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The four most important things I learned during my first year of transition

A transwoman’s perspective

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3. An alarming number of transgender women self-medicate
Until fairly recently, psychologists required trans patients to do what was known as the real-life test before they would write a hormone-recommendation letter clearing physicians to prescribe hormone-replacement therapy. The test required those wishing to transition to live full-time as the gender they were transitioning to for several months. The real-life test was particularly unfair to those who had a harder time passing, as HRT leads to the development of the secondary sex characteristics of the gender one is transitioning to. WPATH-SOC (The World Professional Association for Transgender Health’s Standards of Care for the Health of Transsexual, Transgender, and Gender Nonconforming People) still mandates that transgender individuals seek counseling prior to HRT. WPATH-SOC is nonbinding, but it still heavily influences doctors worldwide. A lot of trans individuals are uncomfortable with the idea of someone playing gatekeeper with their gender. After one obtains a HRT letter they still have to worry about the cost of an office visit and bloodwork that most insurance companies won’t cover. These combined transition expenses can amount to hundreds of dollars before one can even get a prescription. Another reason self-medication occurs is because a lot of doctors don’t know what to do with us. Some doctors will outright refuse to treat a trans patient, citing that they don’t know enough about our medical needs or that they don’t approve of us. Some transwomen live in areas where no medical help is available to them at all. HRT is dangerous, and self-medicating can be deadly. Living with gender dysphoria can be a living hell, and many transwomen gladly take the risk and self-medicate. Almost every transwoman I’ve met has admitted to self-medicating at some point in her transition. FTMs have a harder time self-medicating, as testosterone is harder to procure than estrogen.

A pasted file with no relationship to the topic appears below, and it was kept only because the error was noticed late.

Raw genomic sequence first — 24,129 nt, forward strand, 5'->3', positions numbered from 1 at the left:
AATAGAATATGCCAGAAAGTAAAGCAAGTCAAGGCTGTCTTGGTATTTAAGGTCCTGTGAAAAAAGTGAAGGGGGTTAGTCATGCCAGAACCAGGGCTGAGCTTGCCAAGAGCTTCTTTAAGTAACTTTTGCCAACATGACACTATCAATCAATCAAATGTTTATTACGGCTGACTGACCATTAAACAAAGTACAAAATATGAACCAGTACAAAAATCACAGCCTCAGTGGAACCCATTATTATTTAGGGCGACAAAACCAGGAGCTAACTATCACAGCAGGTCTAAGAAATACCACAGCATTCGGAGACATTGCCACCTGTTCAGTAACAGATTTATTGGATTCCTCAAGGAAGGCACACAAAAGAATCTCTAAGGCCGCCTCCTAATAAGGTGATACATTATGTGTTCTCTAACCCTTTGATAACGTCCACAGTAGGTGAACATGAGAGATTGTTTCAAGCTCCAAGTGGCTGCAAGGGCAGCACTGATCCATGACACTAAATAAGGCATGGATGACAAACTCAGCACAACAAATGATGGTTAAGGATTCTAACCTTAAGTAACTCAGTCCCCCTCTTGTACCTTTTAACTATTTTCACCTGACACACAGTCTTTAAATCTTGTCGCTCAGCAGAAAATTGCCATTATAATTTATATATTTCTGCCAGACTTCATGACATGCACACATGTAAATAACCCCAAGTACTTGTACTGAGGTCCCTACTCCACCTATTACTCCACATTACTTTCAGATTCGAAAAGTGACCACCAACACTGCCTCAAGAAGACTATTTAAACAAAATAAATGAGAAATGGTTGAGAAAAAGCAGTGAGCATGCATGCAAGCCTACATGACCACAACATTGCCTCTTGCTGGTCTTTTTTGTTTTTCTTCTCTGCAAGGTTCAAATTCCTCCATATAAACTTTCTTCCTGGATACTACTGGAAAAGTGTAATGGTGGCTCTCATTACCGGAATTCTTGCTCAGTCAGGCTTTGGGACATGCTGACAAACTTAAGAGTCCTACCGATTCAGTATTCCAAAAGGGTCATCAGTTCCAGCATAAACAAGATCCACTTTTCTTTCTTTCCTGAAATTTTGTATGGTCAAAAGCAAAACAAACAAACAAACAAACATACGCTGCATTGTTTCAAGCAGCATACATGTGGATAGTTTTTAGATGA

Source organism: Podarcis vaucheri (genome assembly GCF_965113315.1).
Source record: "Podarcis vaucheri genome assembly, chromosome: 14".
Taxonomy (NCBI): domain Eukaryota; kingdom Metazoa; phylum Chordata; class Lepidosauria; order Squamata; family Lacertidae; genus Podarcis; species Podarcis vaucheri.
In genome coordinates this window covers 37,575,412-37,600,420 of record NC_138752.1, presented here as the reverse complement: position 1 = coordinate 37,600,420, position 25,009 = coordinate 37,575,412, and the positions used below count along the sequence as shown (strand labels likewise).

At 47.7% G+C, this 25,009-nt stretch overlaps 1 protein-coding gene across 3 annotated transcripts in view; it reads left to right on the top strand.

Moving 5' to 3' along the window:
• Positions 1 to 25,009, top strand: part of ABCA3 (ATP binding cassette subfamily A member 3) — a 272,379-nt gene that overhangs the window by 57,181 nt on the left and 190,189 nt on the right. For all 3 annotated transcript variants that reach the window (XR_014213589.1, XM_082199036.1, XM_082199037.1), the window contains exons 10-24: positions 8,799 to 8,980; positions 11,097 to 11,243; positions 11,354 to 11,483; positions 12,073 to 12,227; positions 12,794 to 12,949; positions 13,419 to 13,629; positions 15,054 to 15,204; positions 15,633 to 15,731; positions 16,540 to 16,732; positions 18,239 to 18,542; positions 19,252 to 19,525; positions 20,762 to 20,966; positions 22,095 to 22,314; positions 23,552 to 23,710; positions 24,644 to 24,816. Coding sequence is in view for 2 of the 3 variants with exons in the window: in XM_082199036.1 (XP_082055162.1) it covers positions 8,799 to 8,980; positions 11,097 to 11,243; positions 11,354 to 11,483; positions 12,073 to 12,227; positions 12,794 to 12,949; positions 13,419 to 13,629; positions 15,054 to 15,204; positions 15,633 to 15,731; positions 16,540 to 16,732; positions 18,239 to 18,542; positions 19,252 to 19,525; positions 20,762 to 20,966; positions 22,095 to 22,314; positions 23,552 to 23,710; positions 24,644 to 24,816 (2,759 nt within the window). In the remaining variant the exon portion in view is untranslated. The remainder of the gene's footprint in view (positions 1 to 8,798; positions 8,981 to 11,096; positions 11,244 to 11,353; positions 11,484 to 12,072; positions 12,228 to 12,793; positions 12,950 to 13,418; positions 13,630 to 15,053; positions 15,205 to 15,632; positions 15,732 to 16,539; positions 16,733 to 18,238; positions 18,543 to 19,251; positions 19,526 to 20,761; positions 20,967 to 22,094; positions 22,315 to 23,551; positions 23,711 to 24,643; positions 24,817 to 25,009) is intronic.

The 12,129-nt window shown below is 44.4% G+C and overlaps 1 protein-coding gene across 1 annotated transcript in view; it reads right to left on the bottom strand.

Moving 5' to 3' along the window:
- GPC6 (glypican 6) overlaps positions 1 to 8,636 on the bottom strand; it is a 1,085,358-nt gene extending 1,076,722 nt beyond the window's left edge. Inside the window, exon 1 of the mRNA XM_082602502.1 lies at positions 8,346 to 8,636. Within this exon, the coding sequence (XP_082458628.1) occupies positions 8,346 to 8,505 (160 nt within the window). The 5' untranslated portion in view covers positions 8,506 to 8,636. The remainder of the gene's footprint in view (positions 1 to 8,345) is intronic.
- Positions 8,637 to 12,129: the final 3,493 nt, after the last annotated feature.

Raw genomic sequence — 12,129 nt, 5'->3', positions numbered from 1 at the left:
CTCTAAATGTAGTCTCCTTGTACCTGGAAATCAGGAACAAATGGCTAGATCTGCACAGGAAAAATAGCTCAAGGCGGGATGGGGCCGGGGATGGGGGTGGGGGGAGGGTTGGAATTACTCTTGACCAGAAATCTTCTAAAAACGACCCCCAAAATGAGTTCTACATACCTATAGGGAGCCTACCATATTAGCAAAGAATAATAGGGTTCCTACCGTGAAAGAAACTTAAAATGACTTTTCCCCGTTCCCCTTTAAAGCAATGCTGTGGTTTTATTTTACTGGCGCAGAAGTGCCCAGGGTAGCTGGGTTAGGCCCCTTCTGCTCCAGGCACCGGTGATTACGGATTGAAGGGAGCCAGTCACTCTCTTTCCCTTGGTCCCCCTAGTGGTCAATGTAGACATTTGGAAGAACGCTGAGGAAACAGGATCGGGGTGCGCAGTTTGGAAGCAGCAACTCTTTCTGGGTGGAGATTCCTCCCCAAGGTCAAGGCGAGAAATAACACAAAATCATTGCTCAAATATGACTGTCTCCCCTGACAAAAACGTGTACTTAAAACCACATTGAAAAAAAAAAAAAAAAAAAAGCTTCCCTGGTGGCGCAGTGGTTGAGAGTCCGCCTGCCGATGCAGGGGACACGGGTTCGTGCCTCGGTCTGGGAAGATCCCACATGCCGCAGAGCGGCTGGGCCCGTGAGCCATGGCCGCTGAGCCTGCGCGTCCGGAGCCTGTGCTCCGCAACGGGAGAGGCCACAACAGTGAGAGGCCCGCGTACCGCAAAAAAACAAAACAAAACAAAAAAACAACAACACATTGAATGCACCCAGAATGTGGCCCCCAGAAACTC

4. People might be more supportive and understanding than you think
I was expecting doom and gloom when I came out. To say that I expected the worst would be an understatement. I always knew that it was OK to be yourself, but for some reason I didn’t believe that applied to me. I know it’s sad, but I was convinced that I’d become be a pariah if I said I was anything other than a cisgender heterosexual. I was truly overwhelmed by the love and support that was shown to me after I came out. No one sent me hate mail or deleted me on Facebook. Instead more than 100 people swiftly gave me kind words of support and congratulations. I never would have expected that and it touched me deeply. I haven’t come out to everyone in my family yet, but the ones that know have been very supportive. My aunt has helped me with some of my medical expenses, and my mom gave me some of her old clothes. If anyone reading this is still in the closet, I implore you to come out regardless of where you fall in the LGBT spectrum. You’ll probably find more support than you ever imagined.

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